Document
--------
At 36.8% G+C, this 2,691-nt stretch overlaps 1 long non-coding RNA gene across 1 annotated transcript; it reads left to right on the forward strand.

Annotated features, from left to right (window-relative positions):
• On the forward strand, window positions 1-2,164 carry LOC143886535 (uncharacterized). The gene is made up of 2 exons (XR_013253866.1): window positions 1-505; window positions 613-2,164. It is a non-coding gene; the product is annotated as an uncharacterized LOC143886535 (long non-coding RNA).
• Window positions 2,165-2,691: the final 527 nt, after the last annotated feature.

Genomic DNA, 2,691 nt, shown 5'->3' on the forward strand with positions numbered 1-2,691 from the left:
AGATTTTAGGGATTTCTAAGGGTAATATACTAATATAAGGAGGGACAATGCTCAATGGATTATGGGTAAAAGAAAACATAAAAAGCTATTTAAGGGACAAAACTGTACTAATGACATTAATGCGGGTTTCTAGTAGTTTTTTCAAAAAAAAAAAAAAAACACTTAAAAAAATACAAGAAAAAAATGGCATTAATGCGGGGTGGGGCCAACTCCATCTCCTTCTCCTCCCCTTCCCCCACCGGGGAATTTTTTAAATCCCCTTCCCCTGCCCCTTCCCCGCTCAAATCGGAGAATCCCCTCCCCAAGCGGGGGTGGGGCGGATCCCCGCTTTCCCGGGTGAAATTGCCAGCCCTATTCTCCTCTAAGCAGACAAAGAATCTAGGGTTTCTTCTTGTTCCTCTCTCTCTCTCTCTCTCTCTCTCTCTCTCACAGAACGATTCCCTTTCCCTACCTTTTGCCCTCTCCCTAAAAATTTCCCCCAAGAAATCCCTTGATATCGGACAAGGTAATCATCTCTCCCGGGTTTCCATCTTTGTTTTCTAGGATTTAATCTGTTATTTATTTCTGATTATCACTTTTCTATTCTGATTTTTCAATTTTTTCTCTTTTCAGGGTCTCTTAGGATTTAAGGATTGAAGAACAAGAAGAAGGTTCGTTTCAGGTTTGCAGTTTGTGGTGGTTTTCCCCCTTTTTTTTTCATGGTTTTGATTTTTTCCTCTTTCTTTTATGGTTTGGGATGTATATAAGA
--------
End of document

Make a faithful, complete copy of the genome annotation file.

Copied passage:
At 36.8% G+C, this 2,691-nt stretch overlaps 1 long non-coding RNA gene across 1 annotated transcript; it reads left to right on the forward strand.

Annotated features, from left to right (window-relative positions):
• On the forward strand, window positions 1-2,164 carry LOC143886535 (uncharacterized). The gene is made up of 2 exons (XR_013253866.1): window positions 1-505; window positions 613-2,164. It is a non-coding gene; the product is annotated as an uncharacterized LOC143886535 (long non-coding RNA).
• Window positions 2,165-2,691: the final 527 nt, after the last annotated feature.

Genomic DNA, 2,691 nt, shown 5'->3' on the forward strand with positions numbered 1-2,691 from the left:
AGATTTTAGGGATTTCTAAGGGTAATATACTAATATAAGGAGGGACAATGCTCAATGGATTATGGGTAAAAGAAAACATAAAAAGCTATTTAAGGGACAAAACTGTACTAATGACATTAATGCGGGTTTCTAGTAGTTTTTTCAAAAAAAAAAAAAAAACACTTAAAAAAATACAAGAAAAAAATGGCATTAATGCGGGGTGGGGCCAACTCCATCTCCTTCTCCTCCCCTTCCCCCACCGGGGAATTTTTTAAATCCCCTTCCCCTGCCCCTTCCCCGCTCAAATCGGAGAATCCCCTCCCCAAGCGGGGGTGGGGCGGATCCCCGCTTTCCCGGGTGAAATTGCCAGCCCTATTCTCCTCTAAGCAGACAAAGAATCTAGGGTTTCTTCTTGTTCCTCTCTCTCTCTCTCTCTCTCTCTCTCTCTCACAGAACGATTCCCTTTCCCTACCTTTTGCCCTCTCCCTAAAAATTTCCCCCAAGAAATCCCTTGATATCGGACAAGGTAATCATCTCTCCCGGGTTTCCATCTTTGTTTTCTAGGATTTAATCTGTTATTTATTTCTGATTATCACTTTTCTATTCTGATTTTTCAATTTTTTCTCTTTTCAGGGTCTCTTAGGATTTAAGGATTGAAGAACAAGAAGAAGGTTCGTTTCAGGTTTGCAGTTTGTGGTGGTTTTCCCCCTTTTTTTTTCATGGTTTTGATTTTTTCCTCTTTCTTTTATGGTTTGGGATGTATATAAGA